J.ophthalmol.(Ukraine).2021;6:48-51.

 

http://doi.org/10.31288/10.31288/oftalmolzh202164851 

Received: 04 October 2021; Published on-line: 21 December 2021


Results of the study on the impact of eye disease on child quality of life

N. V. Medvedovska 

National Academy of Medical Science of Ukraine; Kyiv (Ukraine)

E-mail:  medvedovsky@ukr.net

Background: Visual function impairment in early childhood affects the development of child’s perception of the world. There is an increase in the importance of studies on not only characteristics of vision impairment, but also on the impact of these characteristics on the quality of life (QoL), for predicting subsequent full-blown socialization of the child and the potential for effective treatment of a detected eye condition or correction of an eye with a refractive error.

Purpose: To examine the impact of eye disease on the components of QoL of children from various age groups.

Material and Methods: Eight hundred and twenty-four parents of children of various age groups voluntarily and anonymously responded to the adapted version of the Children's Visual Function Questionnaire (CVFQ) while their children were having an examination of eye functions.

Results: The presence of eye disease affected child QoL, with a reduction in the mean total score of child QoL of 17.8% for the age cohort of children under 3 years of age, and of 19.3% for the age cohort of children above 3 years of age. Visual function impairment affected the scores of General Health, General Vision, Competence and Personality domains, particularly, the score of the child’s capacity to get along well with peers and friends.

Conclusion: Studies on child quality of life demonstrate the impact of visual function impairment on the child’s potential for socialization, and still provide a means for getting feedback from the patient when there is a need for prolonged observation of changes in his/her visual functions.

Keywords: pediatric eye disease, quality of life


 

Introduction

The prevalence of eye disease is still on the rise globally. Globally, at least 2.2 billion people have a vision impairment or blindness, and of these, at least 1 billion people have a vision impairment that could have been prevented by timely use of current prevention and treatment technologies, especially for refractive errors (like myopia, hypermetropia or astigmatism), glaucoma, cataract, etc. [1-5].

The prevalence of eye disease among children has been also increasing. The results of Ukrainian studies demonstrated that as much as 60% of patients with the diseases of the eye and ocular adnexa that were diagnosed in early childhood should be on secondary prevention (i.e., prevention of disease progression and complications) and receive early correction and treatment.

Numerous WHO initiatives on the development and implementation of Vision 2020, particularly, the 73rd World Health Assembly Resolution on ‘Integrated people-centered eye care, including preventable blindness and impaired vision’, encourage considering and developing integrated people-centered eye care and implementing it globally, primarily with the purpose of reducing the burden of eye disease since childhood based on best practices [1].

Because there is a raise in the prevalence of the diseases of the eye and ocular adnexa, particularly, among early children, it is important to investigate the potential impact of these diseases on the components of quality of life (QoL) of children from various age groups in order to receive feedback from the patient and family members in the course of prolonged medical observation, and to predict subsequent full-blown socialization of the child on the basis of individual features and the potential for effective treatment of a detected eye condition or correction of an eye with a refractive error.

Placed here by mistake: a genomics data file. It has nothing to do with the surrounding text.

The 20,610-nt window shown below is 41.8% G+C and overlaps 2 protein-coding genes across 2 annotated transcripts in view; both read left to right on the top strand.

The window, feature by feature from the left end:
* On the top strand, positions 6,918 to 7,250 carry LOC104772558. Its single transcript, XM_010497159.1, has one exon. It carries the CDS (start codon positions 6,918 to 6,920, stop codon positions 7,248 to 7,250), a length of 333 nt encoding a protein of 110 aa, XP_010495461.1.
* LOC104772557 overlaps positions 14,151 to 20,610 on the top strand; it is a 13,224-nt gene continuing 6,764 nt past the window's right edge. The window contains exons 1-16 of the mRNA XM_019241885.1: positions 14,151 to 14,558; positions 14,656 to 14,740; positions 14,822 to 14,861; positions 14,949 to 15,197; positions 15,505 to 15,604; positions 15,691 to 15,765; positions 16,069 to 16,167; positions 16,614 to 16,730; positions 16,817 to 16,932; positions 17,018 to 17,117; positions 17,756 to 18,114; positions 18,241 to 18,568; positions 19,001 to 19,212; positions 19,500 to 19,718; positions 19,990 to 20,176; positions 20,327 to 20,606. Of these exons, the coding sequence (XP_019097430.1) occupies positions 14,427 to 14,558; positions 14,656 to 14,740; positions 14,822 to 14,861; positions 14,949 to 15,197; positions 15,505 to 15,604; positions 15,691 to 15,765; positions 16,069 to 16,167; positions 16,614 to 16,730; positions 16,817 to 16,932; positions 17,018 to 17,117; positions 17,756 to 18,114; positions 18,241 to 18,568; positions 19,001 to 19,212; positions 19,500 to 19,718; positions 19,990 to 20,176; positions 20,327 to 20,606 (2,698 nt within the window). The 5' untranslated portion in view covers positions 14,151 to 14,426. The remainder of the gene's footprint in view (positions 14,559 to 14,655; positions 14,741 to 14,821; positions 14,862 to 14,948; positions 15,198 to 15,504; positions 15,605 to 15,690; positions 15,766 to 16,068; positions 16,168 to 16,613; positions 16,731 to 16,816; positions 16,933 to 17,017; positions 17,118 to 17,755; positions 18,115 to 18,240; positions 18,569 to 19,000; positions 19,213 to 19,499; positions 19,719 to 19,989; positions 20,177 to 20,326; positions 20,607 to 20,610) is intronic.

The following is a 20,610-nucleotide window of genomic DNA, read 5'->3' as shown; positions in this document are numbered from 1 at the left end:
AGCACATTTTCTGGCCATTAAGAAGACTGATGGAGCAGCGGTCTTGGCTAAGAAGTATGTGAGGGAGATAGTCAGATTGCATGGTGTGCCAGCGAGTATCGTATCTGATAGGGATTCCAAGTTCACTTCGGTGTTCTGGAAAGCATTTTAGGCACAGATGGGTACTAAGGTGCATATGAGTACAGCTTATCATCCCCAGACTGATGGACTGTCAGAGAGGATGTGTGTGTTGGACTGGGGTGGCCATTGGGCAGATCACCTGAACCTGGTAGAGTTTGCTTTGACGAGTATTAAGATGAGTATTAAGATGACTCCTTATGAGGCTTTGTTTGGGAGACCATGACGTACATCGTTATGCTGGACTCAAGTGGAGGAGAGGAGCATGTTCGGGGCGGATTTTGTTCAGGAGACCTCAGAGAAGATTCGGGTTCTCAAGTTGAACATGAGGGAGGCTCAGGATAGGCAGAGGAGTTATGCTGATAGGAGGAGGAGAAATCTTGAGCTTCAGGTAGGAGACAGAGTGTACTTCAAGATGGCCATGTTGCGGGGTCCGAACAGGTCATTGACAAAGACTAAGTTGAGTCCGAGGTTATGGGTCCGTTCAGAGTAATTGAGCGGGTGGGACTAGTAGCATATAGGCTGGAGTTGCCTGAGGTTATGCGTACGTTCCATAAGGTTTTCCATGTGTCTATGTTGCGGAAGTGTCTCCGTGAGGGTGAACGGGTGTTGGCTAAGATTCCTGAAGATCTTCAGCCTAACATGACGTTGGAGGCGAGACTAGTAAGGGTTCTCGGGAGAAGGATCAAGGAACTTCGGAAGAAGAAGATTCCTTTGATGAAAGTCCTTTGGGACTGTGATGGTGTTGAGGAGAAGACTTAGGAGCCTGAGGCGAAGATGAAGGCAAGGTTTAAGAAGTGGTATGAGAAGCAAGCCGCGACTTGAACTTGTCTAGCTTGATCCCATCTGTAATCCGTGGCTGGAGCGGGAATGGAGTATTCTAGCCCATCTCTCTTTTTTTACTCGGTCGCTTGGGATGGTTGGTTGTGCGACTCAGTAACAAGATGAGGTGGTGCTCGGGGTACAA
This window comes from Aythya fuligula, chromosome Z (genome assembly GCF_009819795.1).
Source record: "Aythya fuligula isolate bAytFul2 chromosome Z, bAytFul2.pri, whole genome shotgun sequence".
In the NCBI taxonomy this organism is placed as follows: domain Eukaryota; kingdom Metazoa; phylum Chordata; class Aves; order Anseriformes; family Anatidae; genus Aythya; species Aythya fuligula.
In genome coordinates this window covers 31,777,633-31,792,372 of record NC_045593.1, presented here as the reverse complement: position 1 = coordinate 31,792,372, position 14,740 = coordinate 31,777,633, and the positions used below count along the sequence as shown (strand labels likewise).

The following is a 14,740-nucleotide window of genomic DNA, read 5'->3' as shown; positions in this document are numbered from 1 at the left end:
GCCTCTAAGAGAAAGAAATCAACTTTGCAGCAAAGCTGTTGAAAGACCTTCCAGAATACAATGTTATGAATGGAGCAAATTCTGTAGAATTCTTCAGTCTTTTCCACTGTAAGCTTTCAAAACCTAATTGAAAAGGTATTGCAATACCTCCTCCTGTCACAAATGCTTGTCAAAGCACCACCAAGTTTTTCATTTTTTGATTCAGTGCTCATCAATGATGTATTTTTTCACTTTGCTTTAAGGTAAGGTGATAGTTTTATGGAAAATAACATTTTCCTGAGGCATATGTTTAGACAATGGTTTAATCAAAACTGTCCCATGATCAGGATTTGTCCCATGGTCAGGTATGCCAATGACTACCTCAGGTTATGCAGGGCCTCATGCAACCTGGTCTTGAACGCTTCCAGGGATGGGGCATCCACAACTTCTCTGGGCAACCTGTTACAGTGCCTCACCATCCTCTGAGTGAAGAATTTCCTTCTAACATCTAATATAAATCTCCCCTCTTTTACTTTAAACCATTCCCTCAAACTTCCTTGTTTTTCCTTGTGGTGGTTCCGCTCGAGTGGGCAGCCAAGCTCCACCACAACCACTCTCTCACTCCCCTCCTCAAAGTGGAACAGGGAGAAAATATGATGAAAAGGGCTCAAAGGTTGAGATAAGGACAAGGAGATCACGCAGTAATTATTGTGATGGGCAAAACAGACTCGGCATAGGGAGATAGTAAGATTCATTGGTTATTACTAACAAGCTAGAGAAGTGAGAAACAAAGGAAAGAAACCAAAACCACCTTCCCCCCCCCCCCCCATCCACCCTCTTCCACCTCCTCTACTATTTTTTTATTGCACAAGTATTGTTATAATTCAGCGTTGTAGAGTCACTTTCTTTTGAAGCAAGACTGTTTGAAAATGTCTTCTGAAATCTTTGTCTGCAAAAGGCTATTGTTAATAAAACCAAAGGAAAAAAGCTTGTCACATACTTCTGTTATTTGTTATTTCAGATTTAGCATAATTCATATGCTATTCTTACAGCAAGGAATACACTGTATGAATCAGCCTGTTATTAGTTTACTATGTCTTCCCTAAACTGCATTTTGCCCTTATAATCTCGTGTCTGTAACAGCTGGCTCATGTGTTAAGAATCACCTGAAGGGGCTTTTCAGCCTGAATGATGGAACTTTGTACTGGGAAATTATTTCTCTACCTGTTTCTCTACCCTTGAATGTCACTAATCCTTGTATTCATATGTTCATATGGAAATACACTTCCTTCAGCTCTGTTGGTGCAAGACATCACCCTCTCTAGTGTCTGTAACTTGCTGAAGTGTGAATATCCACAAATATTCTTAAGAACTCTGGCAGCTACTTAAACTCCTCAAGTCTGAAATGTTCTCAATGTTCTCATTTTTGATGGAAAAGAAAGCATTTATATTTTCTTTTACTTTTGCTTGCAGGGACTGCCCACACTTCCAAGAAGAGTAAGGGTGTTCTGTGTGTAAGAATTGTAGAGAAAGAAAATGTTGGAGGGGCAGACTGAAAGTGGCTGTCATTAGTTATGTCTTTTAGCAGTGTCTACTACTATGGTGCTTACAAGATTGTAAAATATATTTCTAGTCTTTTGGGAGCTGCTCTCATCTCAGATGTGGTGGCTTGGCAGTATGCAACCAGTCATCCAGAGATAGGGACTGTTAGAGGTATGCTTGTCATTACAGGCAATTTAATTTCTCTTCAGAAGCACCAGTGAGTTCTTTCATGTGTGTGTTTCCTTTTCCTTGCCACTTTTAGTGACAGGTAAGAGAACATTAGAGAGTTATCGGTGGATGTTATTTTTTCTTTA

In addition, studies on the impact of early eye disease on the components of quality of life of children from various age groups have been conducted mostly in the developed countries, but there is paucity of such studies in Ukraine, which makes conducting them in this country important.

The purpose of this study was to examine the impact of eye disease on the components of quality of life of children from various age groups.

Material and Methods

Eight hundred and twenty-four parents (including the main group of 634 individuals and the control group of 190 individuals) of children of various age groups voluntarily and anonymously responded to the adapted version of the Children's Visual Function Questionnaire (CVFQ) while their children were having an examination of eye functions, and the results of this sociological study were used in the current study. The surveyed parents were split into two groups based on the age of their child (266 parents of children under 3 years of age and 558 parents of children above 3 years of age), and assessed their child’s quality of life domains and visual functions. An examination of visual functions by an ophthalmologist included visual acuity, skiascopy, refractomery, slit lamp examination, and ophthalmoscopy. Sociological and medical and statistical methods were used in the research (a total CVFQ score was computed, and sigma as well as responder sample representativeness was determined). Statistical analysis of responses to the questionnaire was performed using Statistica 8.0 and Microsoft Excel software and classical analysis of variance (ANOVA).